Malaysia PM on China, Rohingya, Singapore, graft and sea row

Malaysia's Prime Minister Mahathir Mohamad listens during an interview with The Associated Press in Putrajaya, Malaysia, Monday, Aug. 13, 2018. Mahathir said he will seek to cancel multibillion-dollar Chinese-backed infrastructure projects that were signed by his predecessor as his government works to dig itself out of debt, and he blasted Myanmar’s treatment of its Rohingya minority as "grossly unjust." (AP Photo/Yam G-Jun)
Malaysia's Prime Minister Mahathir Mohamad listens during an interview with The Associated Press in Putrajaya, Malaysia, Monday, Aug. 13, 2018. Mahathir said he will seek to cancel multibillion-dollar Chinese-backed infrastructure projects that were signed by his predecessor as his government works to dig itself out of debt, and he blasted Myanmar’s treatment of its Rohingya minority as "grossly unjust." (AP Photo/Yam G-Jun)
Malaysia's Prime Minister Mahathir Mohamad, right, is interviewed in Putrajaya, Malaysia, Monday, Aug. 13, 2018. Mahathir said he will seek to cancel multibillion-dollar Chinese-backed infrastructure projects that were signed by his predecessor as his government works to dig itself out of debt, and he blasted Myanmar’s treatment of its Rohingya minority as "grossly unjust." (AP Photo/Yam G-Jun)

PUTRAJAYA, Malaysia — Malaysian Prime Minister Mahathir Mohamad commented on lopsided China-backed projects, treatment of Myanmar's Rohingya Muslims, the South China Sea furor, a water treaty with Singapore and the country's financial mess in an interview Monday with The Associated Press. Here are excerpts:

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AX CHINA-BACKED PROJECTS

Days before heading to Beijing for his first visit since his stunning electoral victory three months ago, Mahathir said Malaysia doesn't need a Chinese-backed $20 billion East Coast Rail Link and two energy pipelines worth $2.3 billion. The projects have been suspended pending renegotiation.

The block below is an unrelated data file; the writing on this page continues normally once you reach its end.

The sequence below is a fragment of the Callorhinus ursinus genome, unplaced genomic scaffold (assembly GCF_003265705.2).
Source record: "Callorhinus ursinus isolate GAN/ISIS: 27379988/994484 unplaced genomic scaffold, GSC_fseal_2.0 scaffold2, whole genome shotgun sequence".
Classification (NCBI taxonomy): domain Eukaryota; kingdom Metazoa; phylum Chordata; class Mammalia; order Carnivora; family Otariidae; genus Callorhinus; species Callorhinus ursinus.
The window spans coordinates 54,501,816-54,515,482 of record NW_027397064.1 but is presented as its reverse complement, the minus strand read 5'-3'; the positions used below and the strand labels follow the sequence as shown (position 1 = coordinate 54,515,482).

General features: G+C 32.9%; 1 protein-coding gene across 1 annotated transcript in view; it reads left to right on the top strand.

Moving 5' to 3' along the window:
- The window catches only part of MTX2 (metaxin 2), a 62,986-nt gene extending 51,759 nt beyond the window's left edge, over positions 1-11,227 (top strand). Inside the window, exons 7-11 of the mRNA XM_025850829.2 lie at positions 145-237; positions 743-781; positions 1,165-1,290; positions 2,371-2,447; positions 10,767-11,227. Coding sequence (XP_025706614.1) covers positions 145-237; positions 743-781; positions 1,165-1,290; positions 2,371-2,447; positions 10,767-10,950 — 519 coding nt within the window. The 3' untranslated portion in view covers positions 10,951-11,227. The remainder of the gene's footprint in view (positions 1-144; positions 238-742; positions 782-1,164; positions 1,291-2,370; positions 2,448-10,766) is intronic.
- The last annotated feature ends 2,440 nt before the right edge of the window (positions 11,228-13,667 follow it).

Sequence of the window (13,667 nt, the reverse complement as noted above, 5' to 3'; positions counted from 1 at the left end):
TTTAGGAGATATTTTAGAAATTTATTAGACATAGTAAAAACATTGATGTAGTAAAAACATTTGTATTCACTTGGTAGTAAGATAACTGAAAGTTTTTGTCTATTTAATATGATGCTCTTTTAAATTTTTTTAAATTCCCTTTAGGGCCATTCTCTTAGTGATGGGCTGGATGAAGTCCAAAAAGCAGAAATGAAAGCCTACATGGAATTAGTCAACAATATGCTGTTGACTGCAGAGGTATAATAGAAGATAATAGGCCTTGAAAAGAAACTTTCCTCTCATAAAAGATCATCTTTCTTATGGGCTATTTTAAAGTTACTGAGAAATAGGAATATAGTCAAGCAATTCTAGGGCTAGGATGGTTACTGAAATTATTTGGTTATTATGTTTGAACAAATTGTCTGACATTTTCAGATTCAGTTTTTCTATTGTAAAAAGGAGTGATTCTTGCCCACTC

"We don't think they are viable. So if we can, we would like to just drop the projects," Mahathir said.

If scrapping the projects altogether isn't doable, Malaysia will need to put them on hold until the future, "where perhaps the need will arise," he added. Some of that money has already been paid and could be difficult to recoup.

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STOP MILITARIZING SOUTH CHINA SEA

Mahathir cautioned against further militarizing the disputed South China Sea by reiterating his call for warships not to be permanently stationed there, warning it could cause an unhealthy "arms race."

"We are all for ships, even warships, passing through, but not stationed here," he said. "It is a warning to everyone. Don't create tension unnecessarily."

China claims much of the sea as its own and has built up several man-made islands and equipped them with runways, hangers, radar installations and missile stations to bolster its claim. It has accused the U.S., which routinely deploys warships and aircraft to the sea, of meddling in a purely Asian dispute. Chinese ships also patrol the sea.

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STAYING OUT OF SAUDI CONFLICT

Mahathir said Malaysia wants to maintain a neutral stance and not be dragged into the Middle East conflict. His government has shut a Saudi-backed anti-terrorism center launched last year and plans to withdraw Malaysian troops from the kingdom.

"Saudi Arabia is at war. We don't want to be involved in any foreign war... we will not be accused of helping any aggressive wars," he said, citing strikes by a Saudi-led coalition on Yemen and Saudi's conflict with Qatar.